Tendinosis, often termed as chronic or long term tendonitis, happens with constant, repetitive damage to a tendon at a cell level, causing slow, constant damage and degeneration without any inflammation (meaning it can happen with little to no swelling).
Our patients often complain of persistent pain, without any signs of swelling, but the spot is often tender. Some of our patients come to us with partial or fully ruptured tendons, as the damage and degeneration had become so severe that the tendon snapped when they moved. When this happens we need to fully rest the tendons by splinting the injured joint as well as immobilizing the top and bottom joints below it, if available. An example is splinting the ankle and foot for the chronic achilles tendonitis.
Usually, for patients with a tendinous micro tears or partial ruptures, we can discover simply by observing the way they move, or by clinically observing or joint, or by palpating the tender spot. Magnetic resonance imaging and/or ultrasonography will further confirm the presence of the injuries.
Our patients will often present with constant complains of joint stiffness, sometimes burning, aching at the same spot, or at the same tendon. Sometimes there's swelling, sometimes not. But the one thing that is constant is there is an increased level of swelling + plus after any activity, resulting in increased stiffness and pain the next day or even during the next hour.
Also, interestingly, some of our patients when presenting to us with this injuries, reports that it is during a stressful moment in their life where they start to notice this symptoms. Upon reflections, stress induces the a response where muscles tends to tighten up, effectively stretching tighter and more taut any tendons that links to them. If these patients de-stresses by rigorous activities, when coupled together, almost ends up with extra damage to the tendons, with resultant tendinosis over a period of time.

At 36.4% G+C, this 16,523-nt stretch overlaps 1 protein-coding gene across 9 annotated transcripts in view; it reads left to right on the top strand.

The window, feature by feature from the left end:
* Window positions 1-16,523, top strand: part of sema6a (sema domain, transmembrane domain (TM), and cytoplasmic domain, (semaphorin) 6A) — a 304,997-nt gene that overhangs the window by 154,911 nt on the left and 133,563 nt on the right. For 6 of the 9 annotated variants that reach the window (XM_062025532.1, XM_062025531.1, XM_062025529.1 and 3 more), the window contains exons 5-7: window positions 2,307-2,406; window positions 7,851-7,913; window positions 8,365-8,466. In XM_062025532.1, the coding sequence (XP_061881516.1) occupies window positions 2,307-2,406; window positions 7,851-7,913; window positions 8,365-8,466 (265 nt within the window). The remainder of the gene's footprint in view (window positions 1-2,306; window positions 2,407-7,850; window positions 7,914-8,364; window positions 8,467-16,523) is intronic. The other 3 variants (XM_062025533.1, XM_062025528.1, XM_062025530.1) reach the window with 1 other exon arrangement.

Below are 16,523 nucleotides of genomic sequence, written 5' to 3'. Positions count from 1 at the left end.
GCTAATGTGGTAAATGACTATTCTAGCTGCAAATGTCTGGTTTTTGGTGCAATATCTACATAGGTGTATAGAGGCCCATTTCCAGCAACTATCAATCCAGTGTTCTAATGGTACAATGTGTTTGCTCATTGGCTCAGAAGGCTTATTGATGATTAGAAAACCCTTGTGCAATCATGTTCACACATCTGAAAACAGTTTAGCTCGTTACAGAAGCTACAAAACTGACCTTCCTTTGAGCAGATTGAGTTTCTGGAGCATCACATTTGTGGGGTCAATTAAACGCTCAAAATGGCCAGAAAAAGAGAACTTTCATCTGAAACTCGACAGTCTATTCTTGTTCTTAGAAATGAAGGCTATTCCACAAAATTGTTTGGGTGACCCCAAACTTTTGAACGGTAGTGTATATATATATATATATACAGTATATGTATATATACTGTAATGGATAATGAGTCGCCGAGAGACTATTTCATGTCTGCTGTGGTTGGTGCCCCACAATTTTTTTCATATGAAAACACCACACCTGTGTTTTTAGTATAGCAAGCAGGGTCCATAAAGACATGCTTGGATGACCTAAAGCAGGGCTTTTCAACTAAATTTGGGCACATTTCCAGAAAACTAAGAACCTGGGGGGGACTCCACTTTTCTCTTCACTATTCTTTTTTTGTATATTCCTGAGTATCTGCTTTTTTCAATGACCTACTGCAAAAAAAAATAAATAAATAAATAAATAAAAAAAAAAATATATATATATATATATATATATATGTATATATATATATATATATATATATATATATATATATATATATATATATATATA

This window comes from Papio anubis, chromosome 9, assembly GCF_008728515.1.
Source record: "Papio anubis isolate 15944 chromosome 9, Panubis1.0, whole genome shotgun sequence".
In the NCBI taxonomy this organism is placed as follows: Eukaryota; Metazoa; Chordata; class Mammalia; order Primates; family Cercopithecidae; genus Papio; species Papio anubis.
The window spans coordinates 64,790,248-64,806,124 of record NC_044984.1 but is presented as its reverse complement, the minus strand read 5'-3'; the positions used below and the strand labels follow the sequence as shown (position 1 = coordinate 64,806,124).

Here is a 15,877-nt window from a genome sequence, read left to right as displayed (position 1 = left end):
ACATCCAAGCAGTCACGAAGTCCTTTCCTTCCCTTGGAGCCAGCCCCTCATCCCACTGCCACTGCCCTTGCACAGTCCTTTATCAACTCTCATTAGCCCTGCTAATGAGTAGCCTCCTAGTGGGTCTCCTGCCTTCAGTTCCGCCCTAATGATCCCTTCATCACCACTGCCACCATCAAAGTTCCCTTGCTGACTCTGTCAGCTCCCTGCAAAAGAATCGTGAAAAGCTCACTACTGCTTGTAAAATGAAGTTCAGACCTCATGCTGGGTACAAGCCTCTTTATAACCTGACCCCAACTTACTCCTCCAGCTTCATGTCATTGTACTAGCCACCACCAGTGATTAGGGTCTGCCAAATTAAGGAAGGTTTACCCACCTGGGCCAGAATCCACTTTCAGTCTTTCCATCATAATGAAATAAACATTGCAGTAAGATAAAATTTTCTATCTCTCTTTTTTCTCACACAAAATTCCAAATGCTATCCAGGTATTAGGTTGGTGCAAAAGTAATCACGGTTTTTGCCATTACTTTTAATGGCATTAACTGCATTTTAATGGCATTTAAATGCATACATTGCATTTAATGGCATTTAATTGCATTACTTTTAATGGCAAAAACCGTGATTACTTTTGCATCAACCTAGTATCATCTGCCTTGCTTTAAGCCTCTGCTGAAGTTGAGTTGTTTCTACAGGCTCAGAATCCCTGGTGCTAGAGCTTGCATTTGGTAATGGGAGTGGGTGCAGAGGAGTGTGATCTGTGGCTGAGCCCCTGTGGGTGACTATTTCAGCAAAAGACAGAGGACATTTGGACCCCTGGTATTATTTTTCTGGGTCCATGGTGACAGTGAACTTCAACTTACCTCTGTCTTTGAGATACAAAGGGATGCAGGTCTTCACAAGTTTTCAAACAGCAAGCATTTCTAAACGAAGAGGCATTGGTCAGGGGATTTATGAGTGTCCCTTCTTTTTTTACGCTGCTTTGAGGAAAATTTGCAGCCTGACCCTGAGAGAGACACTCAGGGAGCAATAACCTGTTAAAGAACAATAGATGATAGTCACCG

Physiotherapy Treatment of Tendinosis
Because of their physical and physiological nature, tendons heal very slowly (they don't receive direct blood supply and nutrition, but indirectly through tendon sheaths, unlike the blood-rich muscles), and tend to re-injure easily because of their role in the movement of the body/body parts. Any forms of tears (micro, partial or full) results in the body repairing the site by plastering it with a form of disorganized collagen fibres, which is weaker than normal tendon, resulting is almost always recurring of tendon injuries.
When treating our patients with tendinosis, we are generally more conservative. Our partnering medical professionals often prescribe NSAIDs (non-steroidal anti-inflammatory drugs), and we provide the exercise therapy, gentle active and passive stretching to maintain joint and muscle integrity, pushing patient to rest a lot during the acute stage plus icing and elevation to manage swelling and pain.
Patients often take about 3-5 days for the acute symptoms to be relieved, and full recovery takes about 2-3 months, varying from individual to individual (some individuals recover pretty fast, some take longer than the usual, this is common variances).
Other patients share this following advices, as advised by family, friends and their own doctors.
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